Innovation number one, Hammond's Ideal keyboard, was an attempt to improve upon the universal QWERTY layout of the Sholes & Glidden. The Ideal layout was, however, not ideal for many. Hammond was forced to offer future models with the option of the Ideal layout or the straight, Universal layout. Truthfully, this is probably more of a unique design rather than innovation.

Innovation number two was the mechanism that delivered even printing no matter how hard the keys were struck, the anvil and hammer. As a result of this mechanism, sheets of paper were prevented from being fed in a traditional fashion. Instead, each new sheet first had to be fed completely into the paper cylinder below the platen. Then the sheet was expelled one line at a time while typing. This function gave Hammond carriages their distinctive form.

The third innovation, the type sector--later upgraded to the type shuttle--was the most ingenious of all. Its basic design was strong enough to have transcended nearly 100 years of continuous use, most recently on the Varitypers. Type sectors were originally a split, two-piece design but they were eventually redesigned to the single, crescent-shaped type shuttle. Part of the attraction of this type element was that user could type in nearly any language, typeface, or font size by simply swapping one shuttle for another. This was much more cost effective than purchasing an entirely separate machine.

Mechanical innovations aside, the Hammond is a stunner. Its wood shell, that's complimented by its curved ebony keyboard, is immediately recognizable. True No.1's should also have a celluloid cover below the type shuttle and a patent plate above the keyboard.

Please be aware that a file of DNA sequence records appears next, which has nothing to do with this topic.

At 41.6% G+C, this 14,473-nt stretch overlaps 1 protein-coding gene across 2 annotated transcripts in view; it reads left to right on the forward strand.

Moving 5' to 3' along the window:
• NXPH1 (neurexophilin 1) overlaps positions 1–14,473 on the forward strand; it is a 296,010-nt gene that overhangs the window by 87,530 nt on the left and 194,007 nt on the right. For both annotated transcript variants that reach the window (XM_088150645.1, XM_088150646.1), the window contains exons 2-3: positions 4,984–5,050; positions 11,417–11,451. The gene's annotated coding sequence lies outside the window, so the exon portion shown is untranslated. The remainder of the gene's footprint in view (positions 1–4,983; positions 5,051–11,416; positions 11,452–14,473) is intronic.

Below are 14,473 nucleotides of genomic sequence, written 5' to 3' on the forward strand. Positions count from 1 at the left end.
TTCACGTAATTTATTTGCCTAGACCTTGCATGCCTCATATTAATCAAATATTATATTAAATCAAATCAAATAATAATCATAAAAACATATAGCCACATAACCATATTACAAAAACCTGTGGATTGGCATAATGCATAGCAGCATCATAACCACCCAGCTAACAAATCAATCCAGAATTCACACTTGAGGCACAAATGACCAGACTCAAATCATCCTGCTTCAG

James Hammond was also quite eccentric and for his eccentricities, while presiding over his company in 1907, he was committed at the request of his brother and a company manager. His employees would rejoice when he was found sane and able to return to his post. In 1908, when Hammond thought he was dying, he gave away company shares to selected employees. And when he realized that death wasn't so imminent he sued to prevent the liquidation of his company. Finally, eccentric to the end, James Hammond shocked everyone one last time by leaving nearly his entire estate, company included, to the Metropolitan Museum of Art.

The Hammond Typewriter Company was located at 639 E.69th St., on the Upper East Side of Manhattan Island, New York. It stood right on the banks of the East River. The actual address no longer exists and the factory, along with several other building, was demolished. A teaching hospital has since been erected there.

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Hammond No.1

1884 - 1892

Hammond Typewriter Co.

Upper East Side, Manhattan, New York, US

It was in 1884 that James Bartlett Hammond (1839 -1913) was finally able to place his typewriter on the market after about a decade of development. The story begins with James Hammond working as a war correspondent for the New York Tribune and being frustrated with telegraph operators incorrectly transmitting his handwritten notes. And that this frustration led him to develop his typewriter. Hammond began by purchasing the patents to John Pratt's Pterotype, a historically significant writing machine, from which he drew inspiration and began the laborious process of creating his own. J.B. Hammond filed his first patent in 1875 (patent no.232,402) and another in 1880 (patent no.494,742) for what would be the Hammond No.1. Originally the typewriter was slated for sale in 1881 but setbacks pushed the date back three years to 1884. Among the many innovations within the Hammond No.1 were the Ideal (curved) keyboard, a unique mechanism for even printing and the type sector print element.